Whether they play it safe, are bullish, self absorbed, or prone to micromanaging – these types of bosses are sure to chase good employees out the door.
Employees might join companies, but they leave managers. A Gallup poll of more 1 million employed US workers concluded that the number one reason people quit their jobs is due to a bad boss or immediate supervisor. More than two thirds (75 per cent) of workers who voluntarily left their jobs did so because of their bosses and not the position itself. In spite of how good a job might be, people will quit if the reporting relationship is not healthy. Here are the four types of bad bosses that make employees want to quit companies:
In an age of uncertainty, many managers are yielding to the trap of playing it safe to preserve their position and privileges. They are just following orders; they never stand up for their team or question policies. They are mere puppets and exude no loyalty to employees. A lack of integrity in a manager can make an employee lose passion for the job.
2. King Kong
When some managers reach to the top, they immediately forget where they came from. These type of managers possess a superiority complex and like to draw the distinction between management and staff. It’s dreadful to work under a manager who’s more worried about pushing their weight around than building relationships. Great leaders don’t talk down to their employees or make them feel inferior. Respect is a must.
This breed of manager thinks the organisation revolves around them. Some start behaving like they’re the owners of the company. This trap includes making all of the decisions solo, ignoring feedback and taking the credit. When employees don’t feel appreciated, morale and engagement plummets.
Their sole focus is on the bottom line. Continuously drilling employees is a sure way make them unhappy at work. Micromanagement suffocates, demoralises and kills creativity. If you hired someone, it means you believe they are capable of fulfilling the role. A manager’s job is to motivate and provide guidance and support, not constantly monitor an employee’s every move.
The damaging effects of a bad boss
A bad boss creates fear and makes work drudgery. Studies show having a bad boss increases a worker’s chance of having a heart attack by as much as 60 per cent due to the stress and anxiety caused by unfeasible targets, lack of support, unfair practices and threats of punishment.
How not to act
Take this email I received from Steve as an example:
“I got a call my wife had been in a serious car accident. I told my boss I needed to leave immediately. He asked me to give him 10 more minutes. I was so disappointed because he could have covered for me. I come in early. I leave late. I hardly take any sick leave and that was the response I got from him? I looked at him and walked straight out the door. My relationship with my manager went south after that. I started planning my exit strategy and within three months, I quit.”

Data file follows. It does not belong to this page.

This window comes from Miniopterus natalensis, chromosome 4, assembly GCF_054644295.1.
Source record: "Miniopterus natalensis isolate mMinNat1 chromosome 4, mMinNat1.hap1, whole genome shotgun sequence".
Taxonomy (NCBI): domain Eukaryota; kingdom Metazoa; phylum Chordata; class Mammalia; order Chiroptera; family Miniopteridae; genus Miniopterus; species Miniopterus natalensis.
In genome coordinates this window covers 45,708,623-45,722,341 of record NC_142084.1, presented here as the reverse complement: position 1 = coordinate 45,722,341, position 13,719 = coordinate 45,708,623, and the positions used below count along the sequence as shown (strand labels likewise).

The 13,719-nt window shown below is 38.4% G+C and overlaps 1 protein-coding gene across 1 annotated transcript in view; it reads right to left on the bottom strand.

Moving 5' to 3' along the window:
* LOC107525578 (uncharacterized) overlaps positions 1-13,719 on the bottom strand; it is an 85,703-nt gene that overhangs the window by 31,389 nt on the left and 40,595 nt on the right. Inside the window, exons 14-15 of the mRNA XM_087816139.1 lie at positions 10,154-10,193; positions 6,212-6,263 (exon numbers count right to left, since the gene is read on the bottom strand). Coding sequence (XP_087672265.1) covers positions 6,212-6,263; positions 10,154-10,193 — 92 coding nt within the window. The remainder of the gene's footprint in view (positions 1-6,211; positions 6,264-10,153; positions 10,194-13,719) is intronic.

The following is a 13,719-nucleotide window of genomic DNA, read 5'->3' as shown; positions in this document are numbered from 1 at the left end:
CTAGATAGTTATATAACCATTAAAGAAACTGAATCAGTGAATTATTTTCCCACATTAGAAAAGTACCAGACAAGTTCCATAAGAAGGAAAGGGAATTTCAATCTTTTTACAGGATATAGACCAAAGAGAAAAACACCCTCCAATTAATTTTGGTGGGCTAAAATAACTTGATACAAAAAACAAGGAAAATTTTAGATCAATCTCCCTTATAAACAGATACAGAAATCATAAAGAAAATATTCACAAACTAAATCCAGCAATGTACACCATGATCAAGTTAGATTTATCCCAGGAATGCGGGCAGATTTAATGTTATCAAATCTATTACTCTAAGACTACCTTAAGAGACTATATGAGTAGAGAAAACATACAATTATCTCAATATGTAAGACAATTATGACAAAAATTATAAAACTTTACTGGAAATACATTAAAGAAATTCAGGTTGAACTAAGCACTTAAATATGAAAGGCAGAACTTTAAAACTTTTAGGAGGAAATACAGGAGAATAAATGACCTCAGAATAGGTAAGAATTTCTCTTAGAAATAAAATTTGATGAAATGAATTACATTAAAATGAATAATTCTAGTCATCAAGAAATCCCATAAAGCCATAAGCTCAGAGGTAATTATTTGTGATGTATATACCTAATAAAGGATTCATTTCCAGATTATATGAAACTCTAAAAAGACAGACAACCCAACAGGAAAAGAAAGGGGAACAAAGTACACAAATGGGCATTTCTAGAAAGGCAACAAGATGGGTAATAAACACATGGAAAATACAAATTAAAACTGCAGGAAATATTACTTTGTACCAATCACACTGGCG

When you go beyond the call of duty for your employer, and they respond with inflexibility during your time of need, the relationship at that exact moment is lost.
Bad bosses are the number one cause of unhappiness at work. People see the company only through their immediate boss, and employees know when they are on shaky ground. A manager who keeps throwing employees under the bus will create an atmosphere of anxiety and distrust. A recent study says that 56 per cent of employees would turn down a 10 per cent pay rise to stay with a great boss. Treat employees fairly, reward them for their hard work and they will give 110 per cent.
There are too many individuals in positions who abuse their power. This is why good employees quit jobs. A culture of blaming, punishment, inflexibility and insensitivity only pushes people away. Employees want managers who are leaders. Managers who will inspire them, who are fair and honest and will stand up for their team.
I have seen too many exceptional employees become disheartened, stop caring, and just go through the motions until they find another job. Managers, please use the human-to-human approach when dealing with employees. It’s people you are dealing with, not just a statistic on a graph. Get to know your people, meet them where they are and be flexible. You can’t buy loyalty but you can earn it. If you want loyal employees – treat your people well!
Brigette Hyacinth is a keynote speaker and author of “The future of leadership: Rise of robotics, automation and artificial intelligence”.
This is an edited version of her LinkedIn article.
Learn how to identify and address bullying and harassment with AHRI’s short course “Bullying and harassment”.